A Social Job Posting
By Peter Weddle, www.weddles.com
Not much has changed with job postings since they first appeared in the early 1990's. Today, they are, as they have always been, information-based ads that are shaped by their ancestors in the classified section of newspapers. What has changed, however, is the people who read job postings. They want a different experience, one that is social as well as informative.
Unfortunately, the Web is filled with poorly written job postings. These recruitment ads are nothing more than position descriptions or print classified ads repurposed online. They may work with the most desperate of job seekers, but for talented candidates with choices, they have all of the appeal of a wet blanket on a cold day.
The social job posting, therefore, has two ambitious goals. First, it transforms the traditional posting into an electronic sales brochure - an ad with the persuasive power to convince even the most passive candidate to pay attention. And second, it transforms the employer-centric feel of a traditional posting into a more balanced experience - an ad with a social dimension that includes the job seeker.
How does it accomplish these goals?
A social job posting draws on the Socratic method to establish a "silent dialogue" between the employer or recruiter and the job seeker. It is a virtual two-way conversation once removed. In other words, the ad creates an indirect conversation between the two parties by using embedded questions from one to evoke a response from the other.
This more social experience has a number of important benefits:
The Format & Content of a Social Job Posting
A social job posting is divided into five distinct sections that make up the acronym S-ABC-S. They are:
As different as this format is, what gives the ad its power is its content. It doesn't focus on what's important to employers - requirements and responsibilities - but instead features the motivating factors for the job seeker - what's in it for them. In other words, the ad treats the job seeker as a consumer and sells them on the employer and its opening.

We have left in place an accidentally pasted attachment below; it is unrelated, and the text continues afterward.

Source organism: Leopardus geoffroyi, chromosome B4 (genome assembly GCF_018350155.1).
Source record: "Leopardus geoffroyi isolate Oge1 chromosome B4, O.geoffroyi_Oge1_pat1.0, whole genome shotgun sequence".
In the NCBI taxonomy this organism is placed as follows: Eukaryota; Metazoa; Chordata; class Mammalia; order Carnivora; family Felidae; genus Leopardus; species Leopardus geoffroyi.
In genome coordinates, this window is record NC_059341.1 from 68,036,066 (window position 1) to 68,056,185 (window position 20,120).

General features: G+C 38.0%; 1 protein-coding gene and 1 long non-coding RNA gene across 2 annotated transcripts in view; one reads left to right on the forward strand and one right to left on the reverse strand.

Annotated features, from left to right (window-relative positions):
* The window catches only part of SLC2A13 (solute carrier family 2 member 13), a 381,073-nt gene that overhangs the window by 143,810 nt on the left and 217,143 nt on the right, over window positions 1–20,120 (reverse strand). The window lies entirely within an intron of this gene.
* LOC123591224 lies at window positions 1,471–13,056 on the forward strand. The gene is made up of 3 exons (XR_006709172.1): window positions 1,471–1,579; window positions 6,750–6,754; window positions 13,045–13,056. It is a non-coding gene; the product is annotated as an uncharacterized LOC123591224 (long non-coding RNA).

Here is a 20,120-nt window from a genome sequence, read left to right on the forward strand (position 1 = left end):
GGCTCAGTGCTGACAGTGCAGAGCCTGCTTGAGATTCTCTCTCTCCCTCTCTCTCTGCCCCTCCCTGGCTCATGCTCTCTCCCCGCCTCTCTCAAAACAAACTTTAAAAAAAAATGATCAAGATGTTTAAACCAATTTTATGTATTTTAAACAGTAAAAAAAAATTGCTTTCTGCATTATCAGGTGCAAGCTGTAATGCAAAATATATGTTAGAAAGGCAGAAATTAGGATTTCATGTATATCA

That approach is then reinforced with the Socratic method. Every three paragraphs in each section of the ad, the job seeker is asked a question that focuses their attention on the content and helps them relate it to themselves. For example, after describing an employer's team-oriented approach to accomplishing work, the ad might ask; "Do you find that you perform best when working in a team?"
These questions create a unique and compelling social experience for the reader. They aren't being talked at - as is the case with traditional job postings - but instead are being talked with. They feel as if the employer is engaging them in a discussion and that the purpose of that discussion is to help them determine if the opening is right for them.
The social job posting isn't a silver bullet. It won't change a dog of a position into a dream job. It will, however, add the "R" word to what a job posting does. For a brief but impactful moment, it creates a relationship with the reader, and as a consequence, it dramatically increases their propensity to apply for the opening.